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Pastoral priests decry clerical culture that fostered abuse

  • 14 February 2014

Recently I led the priests of the Diocese of Ballarat in their annual retreat. I was conscious of the burden these priests were carrying in relation to clerical sexual abuse. Yet as an outsider, I had no words of wisdom to impart to a group of men who had agonised over the issue for some time. So I invited them to share with each other their thoughts, feelings and experiences around this painful and shameful time in their lives as priests.

Each priest was painfully aware of the terrible harm done to victims of abuse, their families, the wider community and the Church. They spoke of the need for healing, forgiveness, reconciliation and continuing examination of ways to see that the climate in which such abuse was perpetrated would not continue. Later, I had a heart-rending conversation with one of the priests who said 'I am not a paedophile and I am not a bishop, but a priest who feels he is carrying the can for all the sins committed and mistakes made by others.'

Most priests believe the Royal Commission or something similar was very much needed to face up to a terrible episode in the Church's history. They also believe that sexual abuse took place in an environment of clericalism which was imposed by the highest authority in the Church, and which they felt powerless to confront. 'Father is always right' operated from the Pope down and any questioning of it was seen as disloyal or even heretical.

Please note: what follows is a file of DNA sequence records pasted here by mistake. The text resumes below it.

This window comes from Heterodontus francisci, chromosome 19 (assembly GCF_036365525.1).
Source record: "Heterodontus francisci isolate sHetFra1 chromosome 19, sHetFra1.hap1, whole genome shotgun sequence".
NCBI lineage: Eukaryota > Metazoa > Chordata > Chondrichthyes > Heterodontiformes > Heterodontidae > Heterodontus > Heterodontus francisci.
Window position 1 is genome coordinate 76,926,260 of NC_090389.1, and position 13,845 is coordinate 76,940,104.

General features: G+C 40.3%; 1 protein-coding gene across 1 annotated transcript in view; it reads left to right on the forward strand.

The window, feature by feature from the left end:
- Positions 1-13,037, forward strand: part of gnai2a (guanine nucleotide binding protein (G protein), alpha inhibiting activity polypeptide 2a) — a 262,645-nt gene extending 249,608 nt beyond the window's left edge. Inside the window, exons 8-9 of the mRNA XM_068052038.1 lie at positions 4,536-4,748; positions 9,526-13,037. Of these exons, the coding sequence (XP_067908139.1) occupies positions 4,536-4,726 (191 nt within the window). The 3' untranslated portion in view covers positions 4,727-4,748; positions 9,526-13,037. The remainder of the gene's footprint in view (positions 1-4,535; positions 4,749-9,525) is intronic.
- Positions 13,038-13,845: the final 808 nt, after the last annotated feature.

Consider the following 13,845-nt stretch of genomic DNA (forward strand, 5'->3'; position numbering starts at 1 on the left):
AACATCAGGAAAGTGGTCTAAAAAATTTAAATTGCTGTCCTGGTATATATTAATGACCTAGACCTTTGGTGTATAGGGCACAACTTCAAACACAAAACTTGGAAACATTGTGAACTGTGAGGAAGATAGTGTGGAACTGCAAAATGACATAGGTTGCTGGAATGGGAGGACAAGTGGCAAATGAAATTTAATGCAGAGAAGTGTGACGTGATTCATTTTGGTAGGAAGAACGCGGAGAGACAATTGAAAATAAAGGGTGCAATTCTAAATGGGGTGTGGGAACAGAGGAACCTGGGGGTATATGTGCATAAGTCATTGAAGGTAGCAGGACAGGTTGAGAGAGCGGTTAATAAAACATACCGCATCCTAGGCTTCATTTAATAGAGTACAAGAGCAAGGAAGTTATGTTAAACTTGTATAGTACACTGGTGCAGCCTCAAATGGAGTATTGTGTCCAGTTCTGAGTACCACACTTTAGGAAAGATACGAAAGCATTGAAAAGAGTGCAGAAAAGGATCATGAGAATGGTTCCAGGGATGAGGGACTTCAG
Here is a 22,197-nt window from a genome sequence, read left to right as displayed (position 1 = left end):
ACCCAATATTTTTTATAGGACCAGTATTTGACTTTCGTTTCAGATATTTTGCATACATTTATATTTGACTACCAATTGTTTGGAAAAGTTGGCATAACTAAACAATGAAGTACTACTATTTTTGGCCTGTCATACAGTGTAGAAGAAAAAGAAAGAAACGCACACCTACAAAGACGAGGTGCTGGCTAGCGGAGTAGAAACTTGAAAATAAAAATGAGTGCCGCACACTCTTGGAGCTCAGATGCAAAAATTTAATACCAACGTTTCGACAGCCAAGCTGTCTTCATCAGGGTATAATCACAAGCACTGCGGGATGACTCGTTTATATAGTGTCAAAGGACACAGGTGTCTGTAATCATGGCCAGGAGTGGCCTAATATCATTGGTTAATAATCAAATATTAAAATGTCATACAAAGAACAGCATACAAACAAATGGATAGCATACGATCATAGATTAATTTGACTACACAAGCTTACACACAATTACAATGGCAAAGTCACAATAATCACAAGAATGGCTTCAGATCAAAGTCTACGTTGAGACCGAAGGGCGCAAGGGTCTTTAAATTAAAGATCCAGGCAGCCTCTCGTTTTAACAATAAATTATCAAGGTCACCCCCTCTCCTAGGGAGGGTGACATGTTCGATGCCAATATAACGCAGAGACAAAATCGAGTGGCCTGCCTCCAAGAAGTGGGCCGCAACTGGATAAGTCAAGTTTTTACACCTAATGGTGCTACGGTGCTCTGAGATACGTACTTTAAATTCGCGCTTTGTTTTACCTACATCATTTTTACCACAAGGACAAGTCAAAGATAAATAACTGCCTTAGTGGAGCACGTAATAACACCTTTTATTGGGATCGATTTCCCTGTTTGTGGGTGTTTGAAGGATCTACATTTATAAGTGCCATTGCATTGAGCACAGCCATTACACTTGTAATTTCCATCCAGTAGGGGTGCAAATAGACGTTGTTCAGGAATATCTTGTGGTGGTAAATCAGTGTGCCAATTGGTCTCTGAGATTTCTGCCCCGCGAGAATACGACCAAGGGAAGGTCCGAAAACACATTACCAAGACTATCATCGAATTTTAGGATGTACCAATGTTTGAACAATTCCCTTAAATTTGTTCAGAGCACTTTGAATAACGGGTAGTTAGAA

One of the most blatant expressions of such clericalism is propagated in an Instruction of the Congregation for the Clergy (the congregation of the Roman Curia responsible for overseeing matters regarding priests and deacons not belonging to religious orders), 'On certain questions regarding the collaboration of the non-ordained faithful in the sacred ministry of the priest'. This was issued on 15 August 1997 after being approved by Pope John Paul II two days earlier. It can still be found on the Vatican website.

In many ways it became the basis for the Statement of Conclusions presented to the Australian Bishops following the 1998 Oceania Synod of Bishops. Generations of Australian priests have shared the lives and aspirations of their people, listening to their stories and responding to their needs. Yet this document criticised such attitudes for being too egalitarian.

Good priests across Australia were and still are appalled at such expressions of clericalism. Many, myself